If you are a fan of Les Misérables, the play, I think you will enjoy this movie. The film will offer more detail and clarify finer points that a play may leave for interpretation. I don’t think the average fan of Hugh Jackman, Russell Crowe or Anne Hathaway will come away overjoyed. Mr. Jackman and Mr. Crowe are the two main characters but how many of their average fans want to watch them, up-close, singing? And anyone attending because of Anne will be asleep within forty minutes because her character dies but fear not, she does get one more appearance at the very end of the film. The supporting cast, all those who portrayed the freedom fighters, Cosette (The young girl and older woman.), Marius, Eponine and Gavroche, a street urchin boy played by Daniel Huttlestone, really do save the day.

movie-sleeping

Movie Sleeping

Out of 5 stars, I give Les Misérables one and a half. I almost fell asleep several times throughout the second half of the film and if I had a watch on my wrist I’m pretty sure I would’ve lost count or drawn the ire of sk from glancing at my wrist so often. All I wanted to know was when I could stand up from that chair, move around a bit so my ass would come back to life. The one star is for the supporting cast members and the half star is for the clarification the film provides. You know, I like a good musical as much as the next soft butch, however there are some musical plays that should really stay musical plays. This is probably one of them.

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13 thoughts on “Les Misérables. . .Les Poo?

  1. Great review. Let this be an educational resource for future generations. Take note, producers, and learn from the mistakes of Rock of Ages and the accomplishments of Les Miserables.

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  2. Great review !! I always love your “take” and this is no exception. I was never really planning to see this film and the 2 hours and 38 minutes settles it. For one thing I can only take women emoting at each other for any length of time. and maybe nothing for that long. My ass and my attention span give out.
    But now i feel “up on things”, without having to go, So thanks and Happy New Year

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  3. Great post….had me laughing out loud..thank you for that. It’s funny from all the hype about the movie and all of the Anne Hathaway interviews the last few weeks before Xmas I would have thought she had a bigger role. Come to find out I probably heard the most significant part of her role in the previews and clips shown along with her interviews….Have been considering going to see the movie because of frequent recommendations in years past from an acquaintance to see the play. However, based on your less than rave reviews I think I’ll wait until it comes to the dollar movie or better yet to redbox.

    Thanks for another entertaining and informative post. rmiles.

    Happy New Year to you and SK!!

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  4. Glad you enjoyed it. Some people don’t get my “take” on things, it’s nice to know there are people out there with a sense of humor and enjoying looking at life for a different angle. You are welcome and I hope 2013, is the best year yet for you and your family. Cheers!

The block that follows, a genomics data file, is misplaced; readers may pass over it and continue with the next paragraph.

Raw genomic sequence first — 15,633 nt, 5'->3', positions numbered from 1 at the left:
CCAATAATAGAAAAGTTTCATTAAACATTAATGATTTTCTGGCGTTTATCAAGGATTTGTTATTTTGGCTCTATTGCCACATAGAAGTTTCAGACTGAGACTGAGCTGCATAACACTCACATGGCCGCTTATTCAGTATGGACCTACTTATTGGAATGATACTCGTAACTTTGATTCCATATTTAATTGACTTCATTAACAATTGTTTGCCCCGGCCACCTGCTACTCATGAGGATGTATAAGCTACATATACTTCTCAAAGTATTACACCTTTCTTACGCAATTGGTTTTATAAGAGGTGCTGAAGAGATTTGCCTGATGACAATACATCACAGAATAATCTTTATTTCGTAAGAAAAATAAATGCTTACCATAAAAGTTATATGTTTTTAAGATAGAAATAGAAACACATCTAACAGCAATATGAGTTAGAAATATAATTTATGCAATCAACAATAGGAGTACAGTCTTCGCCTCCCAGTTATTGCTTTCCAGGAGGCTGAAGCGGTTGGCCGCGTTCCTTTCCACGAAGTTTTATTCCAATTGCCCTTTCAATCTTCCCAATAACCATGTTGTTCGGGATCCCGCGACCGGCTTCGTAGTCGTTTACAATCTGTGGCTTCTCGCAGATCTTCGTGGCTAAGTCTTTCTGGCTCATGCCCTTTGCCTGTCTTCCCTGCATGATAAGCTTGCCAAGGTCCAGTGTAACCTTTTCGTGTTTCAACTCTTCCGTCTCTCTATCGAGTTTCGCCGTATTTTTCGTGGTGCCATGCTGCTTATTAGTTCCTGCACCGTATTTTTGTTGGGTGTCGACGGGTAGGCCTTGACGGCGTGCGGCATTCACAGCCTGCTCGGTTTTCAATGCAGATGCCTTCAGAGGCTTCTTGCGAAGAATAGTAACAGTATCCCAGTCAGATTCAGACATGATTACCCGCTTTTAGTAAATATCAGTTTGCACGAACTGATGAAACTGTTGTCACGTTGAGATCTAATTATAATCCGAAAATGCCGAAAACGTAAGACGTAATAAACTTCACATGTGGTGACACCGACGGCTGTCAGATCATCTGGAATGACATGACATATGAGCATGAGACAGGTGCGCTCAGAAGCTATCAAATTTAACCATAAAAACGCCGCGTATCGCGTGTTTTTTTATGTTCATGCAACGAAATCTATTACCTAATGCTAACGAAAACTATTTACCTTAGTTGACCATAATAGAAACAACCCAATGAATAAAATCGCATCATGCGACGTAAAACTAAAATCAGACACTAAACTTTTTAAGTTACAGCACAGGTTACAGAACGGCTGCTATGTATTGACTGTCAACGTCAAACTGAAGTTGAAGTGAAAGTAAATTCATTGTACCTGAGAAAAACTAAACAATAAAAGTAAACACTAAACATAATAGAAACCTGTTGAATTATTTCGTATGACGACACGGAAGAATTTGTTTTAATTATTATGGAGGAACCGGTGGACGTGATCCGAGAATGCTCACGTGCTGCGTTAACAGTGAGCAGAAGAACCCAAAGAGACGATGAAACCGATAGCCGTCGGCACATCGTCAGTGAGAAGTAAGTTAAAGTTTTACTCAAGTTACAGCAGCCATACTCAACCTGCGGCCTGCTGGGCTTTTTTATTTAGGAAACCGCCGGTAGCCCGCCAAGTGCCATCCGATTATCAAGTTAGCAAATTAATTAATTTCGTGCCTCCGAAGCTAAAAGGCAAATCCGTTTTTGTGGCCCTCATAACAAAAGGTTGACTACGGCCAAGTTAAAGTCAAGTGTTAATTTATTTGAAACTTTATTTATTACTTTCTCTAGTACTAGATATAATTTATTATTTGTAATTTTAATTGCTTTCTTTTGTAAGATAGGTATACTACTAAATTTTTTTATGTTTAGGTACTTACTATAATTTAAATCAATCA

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  5. Hey strollingturtle! Oh, I really enjoy the play version. I would go see that again. . .but not the movie. Thank you again for your comments and well wishes for the New Year. I know you and your daughter are going to have a rewarding year ahead. Peace.

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  7. Pingback: My Top Ten | The Little Butch That Could

  8. I didn’t line up to see this…mostly because from the photo I would assume they all say things like “I shant do it!”, which I don’t know what that means really. As for previews, they are my favorite part! I get to see “movies” that I would otherwise not get to see at all. We don’t watch commercials at home, due to the delightful invention of Tevo, and if it’s not something ‘she’ wants to see, we don’t see it, no matter my enthusiasm for it. So movie previews are much anticipated, and I get there early. If you are tall and sit in front of me, I move. I’ve come for that first 20 minutes and you’re not going to cheat me. The rest of the movie is yawn-able and I yawned typing that. She made me see The Giver this past weekend. There’s two hours taken off my life, never to return, but I got to see movie clips that I’ll never get to see again! Oh yeah!

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  9. I can’t believe you are actually reading my top ten list. Thank you so much. . . you are the only one. You get my newly created gold follower star award! Now, don’t you feel special? 🙂
    I can understand why you like the previews. That’s a new spin on it that I haven’t heard before and it’s a very valid point. We do enjoy previews to a point, so we know what’s coming out that we may like to see in the future. I just don’t appreciate how many of them there are in the US. Cheers. . . and thank you again for reading my list!